Who are front-line IT workers, and why do their stories matter? Like any other industry, front-line IT workers are the staff required to provide an essential service to customers. For many IT professionals, the front line means being the first contact in providing technology and support to other front-line workers and services in areas like education, healthcare, government, the supply chain, public safety, transport, and critical utilities, communications, and finances.
When something goes wrong with technology, front-line workers can’t do their jobs, and the public suffers as a result. Especially during the last few years, with a global pandemic dominating everything and everywhere, IT staff are needed to keep people working from home and to keep access to digital systems, data, and information required by people in all sectors.
So, front-line IT workers have a critical job. And it’s a job that lends itself well to war stories. Some of these stories probably felt stressful or scary at the time, but IT staff can look back now with lessons learned, changes made, and maybe even laugh.
A Military Front Line Story
Many working in the military or defense have a front-line job of some kind — and yes, there are IT professionals in the military! One tech shares a story from the helicopter shop: “One of the computers won’t turn on. I show up, and, sure enough, the thing won’t power on.”
You might think this is a case of a software issue, but in fact, it was a hardware issue of sorts. The tech recalls opening up the case, and, to their surprise, a flood of grease poured out. The computer’s fan was making too much noise, so someone (clearly not an IT professional) decided a liberal application of WD40 was the solution.
It turned out that there was a power supply issue. The IT tech replaced it, and the computer was back up and running… and far less greasy!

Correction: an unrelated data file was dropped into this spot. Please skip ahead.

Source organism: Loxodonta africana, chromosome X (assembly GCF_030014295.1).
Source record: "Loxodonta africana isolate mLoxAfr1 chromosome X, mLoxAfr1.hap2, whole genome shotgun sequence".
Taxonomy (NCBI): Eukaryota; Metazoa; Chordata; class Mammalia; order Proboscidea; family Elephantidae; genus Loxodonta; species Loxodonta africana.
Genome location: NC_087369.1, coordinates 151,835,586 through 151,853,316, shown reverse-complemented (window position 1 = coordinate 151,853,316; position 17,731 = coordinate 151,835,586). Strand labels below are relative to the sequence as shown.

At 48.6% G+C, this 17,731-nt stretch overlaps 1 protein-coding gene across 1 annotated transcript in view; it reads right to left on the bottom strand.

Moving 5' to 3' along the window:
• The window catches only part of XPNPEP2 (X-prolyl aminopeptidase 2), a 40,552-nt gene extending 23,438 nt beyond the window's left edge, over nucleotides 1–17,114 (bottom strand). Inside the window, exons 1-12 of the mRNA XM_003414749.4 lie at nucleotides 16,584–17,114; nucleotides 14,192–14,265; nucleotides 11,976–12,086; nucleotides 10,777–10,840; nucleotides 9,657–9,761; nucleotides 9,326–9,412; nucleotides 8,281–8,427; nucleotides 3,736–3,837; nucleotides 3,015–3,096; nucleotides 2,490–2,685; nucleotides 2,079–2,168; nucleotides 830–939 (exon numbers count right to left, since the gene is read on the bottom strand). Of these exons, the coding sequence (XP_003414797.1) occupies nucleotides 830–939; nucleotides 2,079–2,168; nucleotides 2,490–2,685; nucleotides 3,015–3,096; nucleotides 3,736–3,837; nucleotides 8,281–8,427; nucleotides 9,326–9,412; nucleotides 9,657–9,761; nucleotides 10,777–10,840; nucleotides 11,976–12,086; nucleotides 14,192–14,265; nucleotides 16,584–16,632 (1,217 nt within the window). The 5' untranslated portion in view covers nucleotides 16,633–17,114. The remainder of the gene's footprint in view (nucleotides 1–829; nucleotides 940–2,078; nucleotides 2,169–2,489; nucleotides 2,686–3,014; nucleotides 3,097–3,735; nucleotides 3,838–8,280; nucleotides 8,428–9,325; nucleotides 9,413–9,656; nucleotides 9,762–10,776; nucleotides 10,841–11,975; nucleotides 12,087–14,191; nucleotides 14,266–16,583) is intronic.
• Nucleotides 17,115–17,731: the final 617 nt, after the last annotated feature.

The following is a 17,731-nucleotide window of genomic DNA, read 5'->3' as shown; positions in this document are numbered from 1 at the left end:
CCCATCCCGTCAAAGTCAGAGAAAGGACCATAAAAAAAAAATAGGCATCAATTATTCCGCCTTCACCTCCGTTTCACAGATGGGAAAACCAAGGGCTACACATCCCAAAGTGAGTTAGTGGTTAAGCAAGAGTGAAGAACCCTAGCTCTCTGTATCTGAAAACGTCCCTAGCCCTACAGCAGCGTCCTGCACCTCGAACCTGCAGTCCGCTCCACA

Tales from the Healthcare IT Front Line
A software support professional was dealing with a ticket related to a hospital visit. When the IT worker logged into the help desk, however, they could not see the issue and had no information about the problem. After emailing the user for more information, they received an attachment and opened it up.
What was it? A small, black and white, scanned copy of a computer printout of a screenshot displaying the problem.
Another healthcare IT worker encountered a patient using a patient portal, wanting to see the doctor’s notes from their emergency department visit. The IT worker explained that the portal would show patient instructions and a visit summary but that for notes, a hard copy of the medical record would be required. The patient then said, “After the doctor left the room, I was talking to myself for a while. Is there a way I can get a copy of that?”
The IT professional had to explain that no, there would not be a transcript of the patient alone in a room talking to themselves.
It’s Education Front Line Time
A higher education IT professional filling in for a sysadmin received a help desk ticket from a professor, indicating a clock in the classroom was not working. The IT worker wrote back, inquiring if the clock was on the computer or projector, on the wall, or a digital clock mounted in the room, noting that IT doesn’t work on clocks or clock hardware that aren’t a computer or A/V issue. The professor wrote back, saying it is an analog clock with hands, hanging on the wall. The IT professional wrote back to the professor to reiterate that IT has nothing to do with analog clocks, directed the professor to create a maintenance request, and closed the ticket. The kicker? The professor is a professor of technology.
Next – Part 3: Front Line IT War Stories, Continued
There are more stories where these came from! The front line has a lot to say, which is why we are dedicating another article to front-line war stories. We’ve looked at military, healthcare, and education accounts, but there are certainly more where that came from. Stay tuned for part three, from the people who know the front line well.
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